74% of Surveyed L.A. County Seafood Stores and Restaurants Have Mislabeled Fish

Monday, November 26, 2012

Crawfish is not lobster. Pacific rockfish is not red snapper. Flounder is not halibut. And, frankly, “white tuna” only exists in sushi bars and Wikipedia.

But that doesn’t stop Los Angeles County grocery stores and restaurants from mislabeling them that way, often to their financial benefit and occasionally to their customers’ medical detriment. Pregnant women are particularly at risk.

The L.A. County Department of Health, at the direction of the county Board of Supervisors, formed the joint Seafood Task Force with the U.S. Food and Drug Administration and found mislabeled fish at 74% of the 103 grocery stores and restaurants they surveyed. Label and menu violations included species substitution, incorrect point of origin information and undeclared allergens.

The task force visited 66 restaurants, including branches of Vons, Ralphs, Albertsons and Trader Joe’s, and 37 restaurants, including P.F. Chang, Wokcano, Siete Mares and Echi Sushi.

Eight of the violators (10%) advertised “white tuna,” but served escolar. That was problematic in a few ways. For one, as the task force report points out, “there is no species or standard of identity with the designation of ‘white tuna.’ ”  For another, in the words of the Medellitin food blog dedicated to modern cuisine, it is “The World’s Most Dangerous Fish.” Although rich in flavor, it gets its trademark buttery consistency from the wax esters (oils) it accumulates in its tissue, passing them along to unsuspecting eaters. The result for those with gastrointestinal sensitivity is a laxative-like effect that manifests itself in “cramping, nausea, diarrhea, the itis and abdominal cramps.”

Red snapper is a favorite of the bait-and-switch. Nineteen of the violators (25%) sold tilapia, rockfish, pollock, tai seabream or something just like them that was either misbranded or advertised incorrectly. Imitation crab or crummier crab—Norwegian King Crab instead of Alaskan King Crab—was found six times (8%), and misleading information about salmon being sold or served was observed in 14 facilities (18%). Halibut was really striped bass, fluke and turbot in eight places (10.5%)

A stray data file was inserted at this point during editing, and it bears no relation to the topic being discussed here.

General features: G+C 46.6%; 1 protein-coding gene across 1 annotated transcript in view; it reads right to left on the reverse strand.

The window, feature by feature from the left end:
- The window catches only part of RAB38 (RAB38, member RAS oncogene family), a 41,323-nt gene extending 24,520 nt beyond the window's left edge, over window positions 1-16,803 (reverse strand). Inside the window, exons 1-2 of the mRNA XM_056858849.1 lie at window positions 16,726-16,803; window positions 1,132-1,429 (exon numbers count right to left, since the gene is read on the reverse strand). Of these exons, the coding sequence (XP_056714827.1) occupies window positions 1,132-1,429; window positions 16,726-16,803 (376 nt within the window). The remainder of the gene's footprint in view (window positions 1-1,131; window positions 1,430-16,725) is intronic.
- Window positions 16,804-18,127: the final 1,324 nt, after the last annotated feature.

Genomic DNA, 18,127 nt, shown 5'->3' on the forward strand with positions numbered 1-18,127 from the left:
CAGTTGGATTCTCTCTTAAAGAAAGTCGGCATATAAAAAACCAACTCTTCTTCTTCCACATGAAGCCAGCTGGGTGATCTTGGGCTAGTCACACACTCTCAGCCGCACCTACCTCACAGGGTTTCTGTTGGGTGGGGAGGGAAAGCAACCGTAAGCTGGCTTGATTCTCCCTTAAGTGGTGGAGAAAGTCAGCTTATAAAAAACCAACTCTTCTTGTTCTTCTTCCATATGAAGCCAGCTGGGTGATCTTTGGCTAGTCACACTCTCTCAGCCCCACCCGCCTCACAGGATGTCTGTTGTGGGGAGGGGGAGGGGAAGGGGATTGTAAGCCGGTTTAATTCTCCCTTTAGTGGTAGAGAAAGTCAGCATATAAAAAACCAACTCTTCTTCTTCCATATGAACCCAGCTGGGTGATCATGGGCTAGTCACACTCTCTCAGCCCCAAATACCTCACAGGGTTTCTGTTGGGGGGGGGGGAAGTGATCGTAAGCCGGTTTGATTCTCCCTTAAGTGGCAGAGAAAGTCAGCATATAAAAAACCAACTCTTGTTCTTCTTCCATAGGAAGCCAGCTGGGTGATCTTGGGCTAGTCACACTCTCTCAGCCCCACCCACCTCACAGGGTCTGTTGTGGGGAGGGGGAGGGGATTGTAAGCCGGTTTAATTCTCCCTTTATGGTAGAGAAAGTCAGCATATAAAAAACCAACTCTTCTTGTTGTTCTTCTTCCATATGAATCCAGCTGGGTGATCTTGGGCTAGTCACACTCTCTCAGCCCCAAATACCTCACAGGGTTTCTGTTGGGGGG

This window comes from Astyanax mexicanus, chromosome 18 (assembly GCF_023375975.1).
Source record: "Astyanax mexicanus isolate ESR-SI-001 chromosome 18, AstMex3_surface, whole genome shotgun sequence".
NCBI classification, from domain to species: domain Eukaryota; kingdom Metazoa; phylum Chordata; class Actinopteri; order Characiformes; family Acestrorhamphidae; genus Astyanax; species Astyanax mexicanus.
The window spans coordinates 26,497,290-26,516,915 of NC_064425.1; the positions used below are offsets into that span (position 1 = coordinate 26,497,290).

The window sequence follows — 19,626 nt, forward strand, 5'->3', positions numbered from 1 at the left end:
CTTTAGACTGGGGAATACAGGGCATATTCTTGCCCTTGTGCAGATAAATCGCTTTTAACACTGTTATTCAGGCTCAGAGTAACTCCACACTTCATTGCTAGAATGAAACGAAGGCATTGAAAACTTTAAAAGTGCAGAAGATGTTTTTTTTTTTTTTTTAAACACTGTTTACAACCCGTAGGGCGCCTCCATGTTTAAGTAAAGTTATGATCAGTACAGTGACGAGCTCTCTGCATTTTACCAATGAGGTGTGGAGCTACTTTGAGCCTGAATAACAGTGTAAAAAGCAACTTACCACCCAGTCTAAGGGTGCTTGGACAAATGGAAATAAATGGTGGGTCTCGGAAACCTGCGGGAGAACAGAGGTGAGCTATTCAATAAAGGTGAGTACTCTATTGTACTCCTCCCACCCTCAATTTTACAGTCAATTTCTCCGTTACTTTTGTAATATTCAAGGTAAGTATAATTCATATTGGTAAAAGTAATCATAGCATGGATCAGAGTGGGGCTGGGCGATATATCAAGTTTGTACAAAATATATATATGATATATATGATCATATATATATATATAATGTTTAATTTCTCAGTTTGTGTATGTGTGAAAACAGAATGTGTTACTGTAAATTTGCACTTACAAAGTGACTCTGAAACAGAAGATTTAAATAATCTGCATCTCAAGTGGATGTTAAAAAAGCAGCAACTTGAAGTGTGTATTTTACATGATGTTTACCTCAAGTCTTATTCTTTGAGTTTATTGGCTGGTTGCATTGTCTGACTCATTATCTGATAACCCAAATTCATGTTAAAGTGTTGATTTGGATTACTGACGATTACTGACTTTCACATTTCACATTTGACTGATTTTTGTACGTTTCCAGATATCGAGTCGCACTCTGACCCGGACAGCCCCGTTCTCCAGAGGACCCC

This kind of misinformation is nothing new, is well-documented over the years and relatively easy to detect if you’re looking for it. Two high school kids did DNA-bar code tests on New York City sushi and took the data to a friend in graduate school who found 14 of 57 samples were mislabeled as higher-priced fish.     

The nonprofit group Oceana sampled the wares at 74 grocery stores and restaurants in Los Angeles earlier in the year and found that 55% of the 119 fish it sampled were misidentified. All of the red snapper samples were mislabeled. A 2011 investigation by the Boston Globe found 48% of fish in markets and restaurants were identified with the wrong species name and a 2006 study by Consumer Reports discovered that 56% of salmon labeled “wild” was actually farmed.  

A 2004 University of North Carolina study revealed that 77% of the fish sold in United States markets as pricey red snapper is really something else. But that study also pointed out one of the problems besetting studies like these: convoluted rules that govern the naming of fish.

Pacific Red Snapper is the approved name for Pacific Rockfish in California, Washington and Oregon. But the name Red Snapper only applies when the fish is sold in the same state it was caught. An Oregon Pacific Rockfish can’t be snapper in California or Washington, unless it’s mislabeled.

–Ken Broder


To Learn More:

Is Your Lobster for Real? L.A. Task Force Discovers 74 Percent of Seafood Surveyed Is Mislabeled (by Christina Villacorte, San Gabriel Valley Tribune)

Mislabeled Seafood Sold in Restaurants and Grocery Stores Overview (Los Angeles County Public Health Department) (pdf)

Seafood in L.A. Frequently Mislabeled, Group Says (by Susan Carpenter, Los Angeles Times)

Oceana Targets Fishy Labeling Practices (by Peter Fimrite, San Francisco Chronicle)

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